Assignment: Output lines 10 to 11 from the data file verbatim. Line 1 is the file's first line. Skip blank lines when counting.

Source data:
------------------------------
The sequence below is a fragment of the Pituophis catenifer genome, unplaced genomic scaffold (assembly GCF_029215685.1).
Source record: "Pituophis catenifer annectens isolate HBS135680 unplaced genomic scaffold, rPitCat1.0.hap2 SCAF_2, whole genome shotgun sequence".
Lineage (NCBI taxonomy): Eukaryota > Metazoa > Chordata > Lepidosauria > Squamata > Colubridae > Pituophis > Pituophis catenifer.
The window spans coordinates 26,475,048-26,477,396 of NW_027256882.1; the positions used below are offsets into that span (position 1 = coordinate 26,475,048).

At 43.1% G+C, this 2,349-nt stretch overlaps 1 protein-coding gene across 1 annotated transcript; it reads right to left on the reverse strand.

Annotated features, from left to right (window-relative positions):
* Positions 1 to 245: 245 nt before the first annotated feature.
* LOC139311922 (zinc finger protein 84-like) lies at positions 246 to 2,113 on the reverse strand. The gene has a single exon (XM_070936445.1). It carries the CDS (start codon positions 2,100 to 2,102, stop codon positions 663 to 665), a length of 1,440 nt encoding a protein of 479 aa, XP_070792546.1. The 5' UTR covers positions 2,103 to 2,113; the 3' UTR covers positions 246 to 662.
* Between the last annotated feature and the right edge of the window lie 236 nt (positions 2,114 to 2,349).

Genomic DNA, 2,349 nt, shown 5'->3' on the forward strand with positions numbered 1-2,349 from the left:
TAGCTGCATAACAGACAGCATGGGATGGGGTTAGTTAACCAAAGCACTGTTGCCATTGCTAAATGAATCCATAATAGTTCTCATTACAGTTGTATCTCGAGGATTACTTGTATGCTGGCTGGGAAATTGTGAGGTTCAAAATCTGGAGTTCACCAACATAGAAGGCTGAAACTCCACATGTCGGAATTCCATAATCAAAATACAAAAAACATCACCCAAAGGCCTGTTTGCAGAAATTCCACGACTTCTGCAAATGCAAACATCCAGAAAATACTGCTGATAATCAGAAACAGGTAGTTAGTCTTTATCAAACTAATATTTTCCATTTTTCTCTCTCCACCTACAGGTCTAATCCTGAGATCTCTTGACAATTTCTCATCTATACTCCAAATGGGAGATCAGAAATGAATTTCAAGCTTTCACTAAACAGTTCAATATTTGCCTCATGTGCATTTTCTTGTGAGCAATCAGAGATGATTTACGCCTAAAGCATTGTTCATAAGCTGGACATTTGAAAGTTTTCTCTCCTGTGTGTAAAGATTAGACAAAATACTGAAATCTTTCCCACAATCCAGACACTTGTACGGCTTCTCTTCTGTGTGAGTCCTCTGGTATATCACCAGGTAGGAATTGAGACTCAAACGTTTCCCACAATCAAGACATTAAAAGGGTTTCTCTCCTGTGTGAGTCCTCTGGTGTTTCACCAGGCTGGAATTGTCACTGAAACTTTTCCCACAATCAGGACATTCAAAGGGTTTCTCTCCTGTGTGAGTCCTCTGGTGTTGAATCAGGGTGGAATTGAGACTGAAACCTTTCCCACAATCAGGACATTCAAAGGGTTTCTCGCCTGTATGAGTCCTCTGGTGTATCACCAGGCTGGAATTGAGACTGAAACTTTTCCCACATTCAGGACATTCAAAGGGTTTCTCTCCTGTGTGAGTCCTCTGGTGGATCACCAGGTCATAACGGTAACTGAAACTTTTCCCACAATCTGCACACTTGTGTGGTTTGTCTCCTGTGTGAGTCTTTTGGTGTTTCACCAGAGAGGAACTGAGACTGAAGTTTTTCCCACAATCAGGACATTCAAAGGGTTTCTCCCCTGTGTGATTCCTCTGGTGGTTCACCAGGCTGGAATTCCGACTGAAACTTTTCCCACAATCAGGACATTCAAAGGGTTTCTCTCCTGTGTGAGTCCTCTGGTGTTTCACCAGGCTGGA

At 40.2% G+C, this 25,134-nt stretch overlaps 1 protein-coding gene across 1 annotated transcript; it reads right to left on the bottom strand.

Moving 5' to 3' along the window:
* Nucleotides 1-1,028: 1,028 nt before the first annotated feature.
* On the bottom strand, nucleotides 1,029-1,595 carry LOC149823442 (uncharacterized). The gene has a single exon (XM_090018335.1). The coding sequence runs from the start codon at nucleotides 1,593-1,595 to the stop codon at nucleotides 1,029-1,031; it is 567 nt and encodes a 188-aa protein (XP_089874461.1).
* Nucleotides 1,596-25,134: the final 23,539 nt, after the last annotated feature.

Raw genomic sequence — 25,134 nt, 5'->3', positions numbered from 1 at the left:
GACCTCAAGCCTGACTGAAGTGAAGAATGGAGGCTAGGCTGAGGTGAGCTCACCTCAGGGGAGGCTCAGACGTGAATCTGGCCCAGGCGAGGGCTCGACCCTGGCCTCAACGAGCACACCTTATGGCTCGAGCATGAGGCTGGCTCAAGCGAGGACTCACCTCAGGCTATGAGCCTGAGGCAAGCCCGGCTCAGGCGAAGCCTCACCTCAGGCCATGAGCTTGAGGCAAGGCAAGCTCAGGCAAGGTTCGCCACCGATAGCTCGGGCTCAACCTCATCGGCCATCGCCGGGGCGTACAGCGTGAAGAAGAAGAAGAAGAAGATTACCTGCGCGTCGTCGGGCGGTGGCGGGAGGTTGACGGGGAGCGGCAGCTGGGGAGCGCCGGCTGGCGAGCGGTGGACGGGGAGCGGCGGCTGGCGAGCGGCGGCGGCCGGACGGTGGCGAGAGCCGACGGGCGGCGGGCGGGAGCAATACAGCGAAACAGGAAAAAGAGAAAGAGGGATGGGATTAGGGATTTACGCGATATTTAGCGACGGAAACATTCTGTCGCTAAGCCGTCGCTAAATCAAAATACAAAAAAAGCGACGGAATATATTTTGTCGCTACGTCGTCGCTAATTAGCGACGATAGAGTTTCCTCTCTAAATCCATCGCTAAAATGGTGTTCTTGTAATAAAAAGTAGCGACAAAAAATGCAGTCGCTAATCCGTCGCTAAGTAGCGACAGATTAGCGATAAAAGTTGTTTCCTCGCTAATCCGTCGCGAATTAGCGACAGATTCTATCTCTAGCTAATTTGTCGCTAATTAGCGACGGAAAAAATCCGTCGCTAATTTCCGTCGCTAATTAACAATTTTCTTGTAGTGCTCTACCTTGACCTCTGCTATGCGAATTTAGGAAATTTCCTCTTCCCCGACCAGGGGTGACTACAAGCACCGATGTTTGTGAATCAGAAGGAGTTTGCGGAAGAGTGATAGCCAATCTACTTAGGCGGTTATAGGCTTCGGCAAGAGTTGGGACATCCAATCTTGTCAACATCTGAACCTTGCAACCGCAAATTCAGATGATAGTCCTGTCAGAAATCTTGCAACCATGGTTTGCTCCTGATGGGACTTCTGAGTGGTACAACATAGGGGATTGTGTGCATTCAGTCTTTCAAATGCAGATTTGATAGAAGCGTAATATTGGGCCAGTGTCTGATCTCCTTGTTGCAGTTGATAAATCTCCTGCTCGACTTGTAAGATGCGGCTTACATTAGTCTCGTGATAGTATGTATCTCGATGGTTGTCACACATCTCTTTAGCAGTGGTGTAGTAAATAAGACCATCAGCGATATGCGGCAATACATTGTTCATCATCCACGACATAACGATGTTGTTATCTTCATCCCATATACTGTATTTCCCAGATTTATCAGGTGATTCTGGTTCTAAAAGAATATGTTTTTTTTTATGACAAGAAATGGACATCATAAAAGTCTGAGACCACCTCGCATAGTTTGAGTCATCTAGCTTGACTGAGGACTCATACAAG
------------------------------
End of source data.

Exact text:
Genomic DNA, 2,349 nt, shown 5'->3' on the forward strand with positions numbered 1-2,349 from the left:
TAGCTGCATAACAGACAGCATGGGATGGGGTTAGTTAACCAAAGCACTGTTGCCATTGCTAAATGAATCCATAATAGTTCTCATTACAGTTGTATCTCGAGGATTACTTGTATGCTGGCTGGGAAATTGTGAGGTTCAAAATCTGGAGTTCACCAACATAGAAGGCTGAAACTCCACATGTCGGAATTCCATAATCAAAATACAAAAAACATCACCCAAAGGCCTGTTTGCAGAAATTCCACGACTTCTGCAAATGCAAACATCCAGAAAATACTGCTGATAATCAGAAACAGGTAGTTAGTCTTTATCAAACTAATATTTTCCATTTTTCTCTCTCCACCTACAGGTCTAATCCTGAGATCTCTTGACAATTTCTCATCTATACTCCAAATGGGAGATCAGAAATGAATTTCAAGCTTTCACTAAACAGTTCAATATTTGCCTCATGTGCATTTTCTTGTGAGCAATCAGAGATGATTTACGCCTAAAGCATTGTTCATAAGCTGGACATTTGAAAGTTTTCTCTCCTGTGTGTAAAGATTAGACAAAATACTGAAATCTTTCCCACAATCCAGACACTTGTACGGCTTCTCTTCTGTGTGAGTCCTCTGGTATATCACCAGGTAGGAATTGAGACTCAAACGTTTCCCACAATCAAGACATTAAAAGGGTTTCTCTCCTGTGTGAGTCCTCTGGTGTTTCACCAGGCTGGAATTGTCACTGAAACTTTTCCCACAATCAGGACATTCAAAGGGTTTCTCTCCTGTGTGAGTCCTCTGGTGTTGAATCAGGGTGGAATTGAGACTGAAACCTTTCCCACAATCAGGACATTCAAAGGGTTTCTCGCCTGTATGAGTCCTCTGGTGTATCACCAGGCTGGAATTGAGACTGAAACTTTTCCCACATTCAGGACATTCAAAGGGTTTCTCTCCTGTGTGAGTCCTCTGGTGGATCACCAGGTCATAACGGTAACTGAAACTTTTCCCACAATCTGCACACTTGTGTGGTTTGTCTCCTGTGTGAGTCTTTTGGTGTTTCACCAGAGAGGAACTGAGACTGAAGTTTTTCCCACAATCAGGACATTCAAAGGGTTTCTCCCCTGTGTGATTCCTCTGGTGGTTCACCAGGCTGGAATTCCGACTGAAACTTTTCCCACAATCAGGACATTCAAAGGGTTTCTCTCCTGTGTGAGTCCTCTGGTGTTTCACCAGGCTGGA